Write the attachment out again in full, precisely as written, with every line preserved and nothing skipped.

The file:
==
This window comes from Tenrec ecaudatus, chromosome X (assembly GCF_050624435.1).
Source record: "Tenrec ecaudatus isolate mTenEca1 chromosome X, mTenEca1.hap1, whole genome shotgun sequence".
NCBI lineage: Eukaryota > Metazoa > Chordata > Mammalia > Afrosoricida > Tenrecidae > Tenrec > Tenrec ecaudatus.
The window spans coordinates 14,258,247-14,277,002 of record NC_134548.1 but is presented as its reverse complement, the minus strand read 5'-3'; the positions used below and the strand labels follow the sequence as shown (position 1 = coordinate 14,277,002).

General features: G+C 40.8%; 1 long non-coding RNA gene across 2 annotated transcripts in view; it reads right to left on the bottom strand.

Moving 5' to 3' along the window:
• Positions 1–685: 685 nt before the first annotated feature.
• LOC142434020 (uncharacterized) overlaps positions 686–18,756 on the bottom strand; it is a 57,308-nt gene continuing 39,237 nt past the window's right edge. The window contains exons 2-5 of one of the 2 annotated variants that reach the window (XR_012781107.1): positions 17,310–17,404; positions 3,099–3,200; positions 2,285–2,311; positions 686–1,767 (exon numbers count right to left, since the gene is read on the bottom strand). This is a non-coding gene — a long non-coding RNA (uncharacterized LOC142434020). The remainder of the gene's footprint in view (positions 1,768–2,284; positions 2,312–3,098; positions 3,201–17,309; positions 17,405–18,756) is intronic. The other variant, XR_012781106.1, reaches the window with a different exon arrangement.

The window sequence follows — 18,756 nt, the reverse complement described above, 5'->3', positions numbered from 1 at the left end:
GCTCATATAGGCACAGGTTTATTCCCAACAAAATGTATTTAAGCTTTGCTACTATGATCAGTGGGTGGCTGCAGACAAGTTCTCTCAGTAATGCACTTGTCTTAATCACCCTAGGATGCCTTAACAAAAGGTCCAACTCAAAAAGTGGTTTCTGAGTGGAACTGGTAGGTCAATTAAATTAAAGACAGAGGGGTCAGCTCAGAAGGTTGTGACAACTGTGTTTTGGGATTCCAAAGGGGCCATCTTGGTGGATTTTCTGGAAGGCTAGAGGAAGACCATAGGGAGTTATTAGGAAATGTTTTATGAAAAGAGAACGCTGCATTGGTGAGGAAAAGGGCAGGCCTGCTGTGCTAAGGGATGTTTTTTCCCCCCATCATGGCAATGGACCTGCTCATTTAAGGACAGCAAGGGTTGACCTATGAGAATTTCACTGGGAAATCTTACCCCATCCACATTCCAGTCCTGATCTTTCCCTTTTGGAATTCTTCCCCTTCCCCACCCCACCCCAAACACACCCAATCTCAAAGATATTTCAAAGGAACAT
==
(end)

This window comes from Tenrec ecaudatus, chromosome X (assembly GCF_050624435.1).
Source record: "Tenrec ecaudatus isolate mTenEca1 chromosome X, mTenEca1.hap1, whole genome shotgun sequence".
NCBI lineage: Eukaryota > Metazoa > Chordata > Mammalia > Afrosoricida > Tenrecidae > Tenrec > Tenrec ecaudatus.
The window spans coordinates 14,258,247-14,277,002 of record NC_134548.1 but is presented as its reverse complement, the minus strand read 5'-3'; the positions used below and the strand labels follow the sequence as shown (position 1 = coordinate 14,277,002).

General features: G+C 40.8%; 1 long non-coding RNA gene across 2 annotated transcripts in view; it reads right to left on the bottom strand.

Moving 5' to 3' along the window:
• Positions 1–685: 685 nt before the first annotated feature.
• LOC142434020 (uncharacterized) overlaps positions 686–18,756 on the bottom strand; it is a 57,308-nt gene continuing 39,237 nt past the window's right edge. The window contains exons 2-5 of one of the 2 annotated variants that reach the window (XR_012781107.1): positions 17,310–17,404; positions 3,099–3,200; positions 2,285–2,311; positions 686–1,767 (exon numbers count right to left, since the gene is read on the bottom strand). This is a non-coding gene — a long non-coding RNA (uncharacterized LOC142434020). The remainder of the gene's footprint in view (positions 1,768–2,284; positions 2,312–3,098; positions 3,201–17,309; positions 17,405–18,756) is intronic. The other variant, XR_012781106.1, reaches the window with a different exon arrangement.

The window sequence follows — 18,756 nt, the reverse complement described above, 5'->3', positions numbered from 1 at the left end:
GCTCATATAGGCACAGGTTTATTCCCAACAAAATGTATTTAAGCTTTGCTACTATGATCAGTGGGTGGCTGCAGACAAGTTCTCTCAGTAATGCACTTGTCTTAATCACCCTAGGATGCCTTAACAAAAGGTCCAACTCAAAAAGTGGTTTCTGAGTGGAACTGGTAGGTCAATTAAATTAAAGACAGAGGGGTCAGCTCAGAAGGTTGTGACAACTGTGTTTTGGGATTCCAAAGGGGCCATCTTGGTGGATTTTCTGGAAGGCTAGAGGAAGACCATAGGGAGTTATTAGGAAATGTTTTATGAAAAGAGAACGCTGCATTGGTGAGGAAAAGGGCAGGCCTGCTGTGCTAAGGGATGTTTTTTCCCCCCATCATGGCAATGGACCTGCTCATTTAAGGACAGCAAGGGTTGACCTATGAGAATTTCACTGGGAAATCTTACCCCATCCACATTCCAGTCCTGATCTTTCCCTTTTGGAATTCTTCCCCTTCCCCACCCCACCCCAAACACACCCAATCTCAAAGATATTTCAAAGGAACAT